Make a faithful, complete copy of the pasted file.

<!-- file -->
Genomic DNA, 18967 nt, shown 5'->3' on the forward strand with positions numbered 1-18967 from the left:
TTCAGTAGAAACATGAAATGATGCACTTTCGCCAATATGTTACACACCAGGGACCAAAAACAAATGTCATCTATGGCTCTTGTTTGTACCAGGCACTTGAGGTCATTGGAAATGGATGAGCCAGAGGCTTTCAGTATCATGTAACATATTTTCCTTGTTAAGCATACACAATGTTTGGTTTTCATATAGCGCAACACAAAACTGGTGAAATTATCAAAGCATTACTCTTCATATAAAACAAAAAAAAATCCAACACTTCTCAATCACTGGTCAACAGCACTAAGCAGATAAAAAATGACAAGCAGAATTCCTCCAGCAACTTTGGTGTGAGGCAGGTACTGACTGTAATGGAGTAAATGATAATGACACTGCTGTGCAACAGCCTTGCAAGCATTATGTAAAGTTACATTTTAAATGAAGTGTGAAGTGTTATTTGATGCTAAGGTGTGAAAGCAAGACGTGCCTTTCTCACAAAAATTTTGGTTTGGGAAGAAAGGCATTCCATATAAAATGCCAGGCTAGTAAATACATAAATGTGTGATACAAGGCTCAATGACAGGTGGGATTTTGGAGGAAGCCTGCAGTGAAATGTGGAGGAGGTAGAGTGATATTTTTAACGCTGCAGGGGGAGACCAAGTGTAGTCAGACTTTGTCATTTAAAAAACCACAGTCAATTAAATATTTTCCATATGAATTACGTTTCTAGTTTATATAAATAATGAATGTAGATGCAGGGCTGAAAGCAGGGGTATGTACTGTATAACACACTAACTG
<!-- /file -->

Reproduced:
Genomic DNA, 18967 nt, shown 5'->3' on the forward strand with positions numbered 1-18967 from the left:
TTCAGTAGAAACATGAAATGATGCACTTTCGCCAATATGTTACACACCAGGGACCAAAAACAAATGTCATCTATGGCTCTTGTTTGTACCAGGCACTTGAGGTCATTGGAAATGGATGAGCCAGAGGCTTTCAGTATCATGTAACATATTTTCCTTGTTAAGCATACACAATGTTTGGTTTTCATATAGCGCAACACAAAACTGGTGAAATTATCAAAGCATTACTCTTCATATAAAACAAAAAAAAATCCAACACTTCTCAATCACTGGTCAACAGCACTAAGCAGATAAAAAATGACAAGCAGAATTCCTCCAGCAACTTTGGTGTGAGGCAGGTACTGACTGTAATGGAGTAAATGATAATGACACTGCTGTGCAACAGCCTTGCAAGCATTATGTAAAGTTACATTTTAAATGAAGTGTGAAGTGTTATTTGATGCTAAGGTGTGAAAGCAAGACGTGCCTTTCTCACAAAAATTTTGGTTTGGGAAGAAAGGCATTCCATATAAAATGCCAGGCTAGTAAATACATAAATGTGTGATACAAGGCTCAATGACAGGTGGGATTTTGGAGGAAGCCTGCAGTGAAATGTGGAGGAGGTAGAGTGATATTTTTAACGCTGCAGGGGGAGACCAAGTGTAGTCAGACTTTGTCATTTAAAAAACCACAGTCAATTAAATATTTTCCATATGAATTACGTTTCTAGTTTATATAAATAATGAATGTAGATGCAGGGCTGAAAGCAGGGGTATGTACTGTATAACACACTAACTG